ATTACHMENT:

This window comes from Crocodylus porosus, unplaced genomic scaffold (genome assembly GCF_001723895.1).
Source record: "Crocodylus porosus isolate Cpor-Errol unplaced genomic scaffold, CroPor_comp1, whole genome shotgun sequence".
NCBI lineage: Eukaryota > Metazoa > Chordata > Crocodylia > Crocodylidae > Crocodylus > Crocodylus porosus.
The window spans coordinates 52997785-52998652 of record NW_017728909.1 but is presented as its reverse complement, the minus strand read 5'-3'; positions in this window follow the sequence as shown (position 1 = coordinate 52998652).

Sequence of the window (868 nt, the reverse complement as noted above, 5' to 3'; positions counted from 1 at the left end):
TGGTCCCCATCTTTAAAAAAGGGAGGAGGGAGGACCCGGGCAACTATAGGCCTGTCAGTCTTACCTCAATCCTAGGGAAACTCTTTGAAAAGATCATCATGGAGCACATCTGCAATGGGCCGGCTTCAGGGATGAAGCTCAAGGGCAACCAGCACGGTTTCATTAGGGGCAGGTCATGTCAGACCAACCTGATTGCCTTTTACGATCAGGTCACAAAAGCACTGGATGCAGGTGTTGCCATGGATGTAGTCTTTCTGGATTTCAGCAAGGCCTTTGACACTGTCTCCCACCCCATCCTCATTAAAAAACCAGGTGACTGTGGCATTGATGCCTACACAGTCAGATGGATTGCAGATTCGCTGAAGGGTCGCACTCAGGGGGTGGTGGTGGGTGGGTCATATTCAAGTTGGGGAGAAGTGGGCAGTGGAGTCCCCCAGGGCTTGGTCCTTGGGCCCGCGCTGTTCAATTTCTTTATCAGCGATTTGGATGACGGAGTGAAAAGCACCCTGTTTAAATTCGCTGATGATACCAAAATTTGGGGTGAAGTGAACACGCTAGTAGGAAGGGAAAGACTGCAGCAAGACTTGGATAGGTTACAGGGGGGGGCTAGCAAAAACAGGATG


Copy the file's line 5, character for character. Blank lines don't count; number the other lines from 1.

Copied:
Sequence of the window (868 nt, the reverse complement as noted above, 5' to 3'; positions counted from 1 at the left end):